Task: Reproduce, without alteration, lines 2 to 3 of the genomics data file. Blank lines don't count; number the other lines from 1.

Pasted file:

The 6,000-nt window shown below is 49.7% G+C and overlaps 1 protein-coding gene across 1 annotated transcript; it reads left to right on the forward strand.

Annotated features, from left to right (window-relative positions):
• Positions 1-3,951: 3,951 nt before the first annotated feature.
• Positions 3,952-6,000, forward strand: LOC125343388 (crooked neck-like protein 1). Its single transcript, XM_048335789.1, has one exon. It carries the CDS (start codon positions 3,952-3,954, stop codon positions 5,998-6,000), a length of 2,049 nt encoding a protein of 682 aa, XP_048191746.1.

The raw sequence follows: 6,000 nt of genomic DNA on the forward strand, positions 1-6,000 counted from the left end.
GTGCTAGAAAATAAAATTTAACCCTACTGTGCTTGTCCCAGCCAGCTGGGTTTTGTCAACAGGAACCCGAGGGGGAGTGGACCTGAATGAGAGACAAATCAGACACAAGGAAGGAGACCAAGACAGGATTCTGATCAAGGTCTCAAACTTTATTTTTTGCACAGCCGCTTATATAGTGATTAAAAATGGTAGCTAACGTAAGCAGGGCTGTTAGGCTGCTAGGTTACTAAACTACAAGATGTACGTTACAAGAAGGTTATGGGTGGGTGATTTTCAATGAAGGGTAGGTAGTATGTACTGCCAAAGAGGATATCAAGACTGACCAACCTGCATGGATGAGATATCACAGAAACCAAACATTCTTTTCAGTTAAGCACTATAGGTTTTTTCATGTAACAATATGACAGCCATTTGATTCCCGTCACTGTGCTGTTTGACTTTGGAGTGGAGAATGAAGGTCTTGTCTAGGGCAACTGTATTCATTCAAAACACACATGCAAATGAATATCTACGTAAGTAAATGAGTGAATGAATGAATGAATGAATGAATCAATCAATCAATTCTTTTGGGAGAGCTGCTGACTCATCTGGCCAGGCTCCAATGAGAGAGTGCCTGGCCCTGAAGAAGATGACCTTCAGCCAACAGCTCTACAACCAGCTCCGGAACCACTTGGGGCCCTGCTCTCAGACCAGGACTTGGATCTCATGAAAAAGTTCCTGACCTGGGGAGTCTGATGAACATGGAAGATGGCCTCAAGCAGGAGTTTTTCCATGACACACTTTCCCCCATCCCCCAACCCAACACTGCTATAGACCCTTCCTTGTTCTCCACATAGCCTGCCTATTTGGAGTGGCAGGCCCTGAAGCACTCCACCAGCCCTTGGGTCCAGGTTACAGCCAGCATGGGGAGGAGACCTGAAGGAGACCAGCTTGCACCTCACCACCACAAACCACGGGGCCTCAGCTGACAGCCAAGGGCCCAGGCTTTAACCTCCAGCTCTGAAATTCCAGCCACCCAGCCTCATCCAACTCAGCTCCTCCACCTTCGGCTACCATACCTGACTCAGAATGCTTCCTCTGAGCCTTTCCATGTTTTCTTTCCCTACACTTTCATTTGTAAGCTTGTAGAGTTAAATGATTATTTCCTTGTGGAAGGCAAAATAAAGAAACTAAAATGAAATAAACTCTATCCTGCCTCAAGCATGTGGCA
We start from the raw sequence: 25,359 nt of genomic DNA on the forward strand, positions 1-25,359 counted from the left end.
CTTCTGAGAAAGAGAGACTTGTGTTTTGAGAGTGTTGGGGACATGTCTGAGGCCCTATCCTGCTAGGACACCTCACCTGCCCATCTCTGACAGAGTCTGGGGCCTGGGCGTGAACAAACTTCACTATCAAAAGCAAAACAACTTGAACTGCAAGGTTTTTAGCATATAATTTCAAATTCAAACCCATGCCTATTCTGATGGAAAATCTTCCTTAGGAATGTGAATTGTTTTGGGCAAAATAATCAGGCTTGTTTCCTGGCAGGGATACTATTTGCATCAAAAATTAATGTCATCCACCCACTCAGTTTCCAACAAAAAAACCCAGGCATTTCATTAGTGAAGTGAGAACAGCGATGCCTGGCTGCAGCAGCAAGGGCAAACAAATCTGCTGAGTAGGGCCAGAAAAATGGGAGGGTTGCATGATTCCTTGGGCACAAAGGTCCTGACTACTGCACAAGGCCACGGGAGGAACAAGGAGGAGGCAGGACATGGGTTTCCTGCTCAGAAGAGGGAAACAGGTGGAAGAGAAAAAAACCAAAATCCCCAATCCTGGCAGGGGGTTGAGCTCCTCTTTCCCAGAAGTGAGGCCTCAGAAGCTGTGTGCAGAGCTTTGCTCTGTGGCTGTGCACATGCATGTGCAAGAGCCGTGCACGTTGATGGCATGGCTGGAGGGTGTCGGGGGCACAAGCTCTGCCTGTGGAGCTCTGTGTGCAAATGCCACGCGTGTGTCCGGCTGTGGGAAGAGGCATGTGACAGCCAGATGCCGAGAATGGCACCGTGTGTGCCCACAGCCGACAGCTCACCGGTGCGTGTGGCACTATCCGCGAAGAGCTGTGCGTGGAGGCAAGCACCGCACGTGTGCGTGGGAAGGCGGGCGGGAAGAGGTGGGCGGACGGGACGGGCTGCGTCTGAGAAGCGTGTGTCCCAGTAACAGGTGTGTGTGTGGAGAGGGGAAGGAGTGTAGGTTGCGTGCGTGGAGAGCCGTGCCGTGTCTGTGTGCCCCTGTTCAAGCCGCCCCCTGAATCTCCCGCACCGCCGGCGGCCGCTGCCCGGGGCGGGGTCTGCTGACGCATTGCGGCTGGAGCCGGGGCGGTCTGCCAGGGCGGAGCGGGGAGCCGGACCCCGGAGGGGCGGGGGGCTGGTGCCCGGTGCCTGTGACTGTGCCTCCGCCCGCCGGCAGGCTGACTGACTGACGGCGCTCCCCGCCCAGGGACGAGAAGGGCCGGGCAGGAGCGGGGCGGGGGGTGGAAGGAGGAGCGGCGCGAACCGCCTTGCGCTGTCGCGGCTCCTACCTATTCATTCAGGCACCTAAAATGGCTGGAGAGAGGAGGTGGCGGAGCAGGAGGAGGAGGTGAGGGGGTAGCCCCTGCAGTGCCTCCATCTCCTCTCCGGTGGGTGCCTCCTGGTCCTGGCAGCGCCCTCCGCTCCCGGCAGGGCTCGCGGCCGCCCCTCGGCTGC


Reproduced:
Annotated features, from left to right (window-relative positions):
• Positions 1-3,951: 3,951 nt before the first annotated feature.